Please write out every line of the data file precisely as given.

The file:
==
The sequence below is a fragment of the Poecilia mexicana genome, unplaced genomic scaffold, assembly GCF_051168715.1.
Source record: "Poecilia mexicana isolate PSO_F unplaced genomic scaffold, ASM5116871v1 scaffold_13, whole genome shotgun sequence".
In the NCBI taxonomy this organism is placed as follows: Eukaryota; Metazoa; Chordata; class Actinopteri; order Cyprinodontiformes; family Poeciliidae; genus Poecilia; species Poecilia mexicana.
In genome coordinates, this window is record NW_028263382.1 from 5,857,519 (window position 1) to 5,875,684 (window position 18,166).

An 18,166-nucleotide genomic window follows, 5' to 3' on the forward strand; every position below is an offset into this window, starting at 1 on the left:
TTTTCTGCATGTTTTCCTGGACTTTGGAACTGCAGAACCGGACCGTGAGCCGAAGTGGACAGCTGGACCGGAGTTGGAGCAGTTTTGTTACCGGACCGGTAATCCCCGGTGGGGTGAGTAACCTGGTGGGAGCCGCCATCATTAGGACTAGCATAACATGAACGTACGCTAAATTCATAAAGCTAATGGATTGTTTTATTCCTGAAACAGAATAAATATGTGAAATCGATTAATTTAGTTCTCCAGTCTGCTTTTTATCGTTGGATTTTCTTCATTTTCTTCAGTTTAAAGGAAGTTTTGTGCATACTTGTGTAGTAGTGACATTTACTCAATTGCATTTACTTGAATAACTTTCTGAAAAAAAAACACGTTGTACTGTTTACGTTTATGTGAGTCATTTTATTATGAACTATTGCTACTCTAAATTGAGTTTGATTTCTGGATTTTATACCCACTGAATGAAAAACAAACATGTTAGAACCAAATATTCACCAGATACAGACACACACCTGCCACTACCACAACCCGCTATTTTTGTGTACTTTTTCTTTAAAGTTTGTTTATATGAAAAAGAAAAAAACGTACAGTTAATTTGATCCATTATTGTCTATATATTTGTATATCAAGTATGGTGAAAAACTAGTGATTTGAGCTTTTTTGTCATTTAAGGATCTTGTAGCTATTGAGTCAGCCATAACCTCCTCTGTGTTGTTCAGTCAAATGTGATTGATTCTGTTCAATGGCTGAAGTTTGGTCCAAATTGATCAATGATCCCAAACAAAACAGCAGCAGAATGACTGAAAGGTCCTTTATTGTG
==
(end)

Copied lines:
The sequence below is a fragment of the Poecilia mexicana genome, unplaced genomic scaffold, assembly GCF_051168715.1.
Source record: "Poecilia mexicana isolate PSO_F unplaced genomic scaffold, ASM5116871v1 scaffold_13, whole genome shotgun sequence".
In the NCBI taxonomy this organism is placed as follows: Eukaryota; Metazoa; Chordata; class Actinopteri; order Cyprinodontiformes; family Poeciliidae; genus Poecilia; species Poecilia mexicana.
In genome coordinates, this window is record NW_028263382.1 from 5,857,519 (window position 1) to 5,875,684 (window position 18,166).

An 18,166-nucleotide genomic window follows, 5' to 3' on the forward strand; every position below is an offset into this window, starting at 1 on the left:
TTTTCTGCATGTTTTCCTGGACTTTGGAACTGCAGAACCGGACCGTGAGCCGAAGTGGACAGCTGGACCGGAGTTGGAGCAGTTTTGTTACCGGACCGGTAATCCCCGGTGGGGTGAGTAACCTGGTGGGAGCCGCCATCATTAGGACTAGCATAACATGAACGTACGCTAAATTCATAAAGCTAATGGATTGTTTTATTCCTGAAACAGAATAAATATGTGAAATCGATTAATTTAGTTCTCCAGTCTGCTTTTTATCGTTGGATTTTCTTCATTTTCTTCAGTTTAAAGGAAGTTTTGTGCATACTTGTGTAGTAGTGACATTTACTCAATTGCATTTACTTGAATAACTTTCTGAAAAAAAAACACGTTGTACTGTTTACGTTTATGTGAGTCATTTTATTATGAACTATTGCTACTCTAAATTGAGTTTGATTTCTGGATTTTATACCCACTGAATGAAAAACAAACATGTTAGAACCAAATATTCACCAGATACAGACACACACCTGCCACTACCACAACCCGCTATTTTTGTGTACTTTTTCTTTAAAGTTTGTTTATATGAAAAAGAAAAAAACGTACAGTTAATTTGATCCATTATTGTCTATATATTTGTATATCAAGTATGGTGAAAAACTAGTGATTTGAGCTTTTTTGTCATTTAAGGATCTTGTAGCTATTGAGTCAGCCATAACCTCCTCTGTGTTGTTCAGTCAAATGTGATTGATTCTGTTCAATGGCTGAAGTTTGGTCCAAATTGATCAATGATCCCAAACAAAACAGCAGCAGAATGACTGAAAGGTCCTTTATTGTG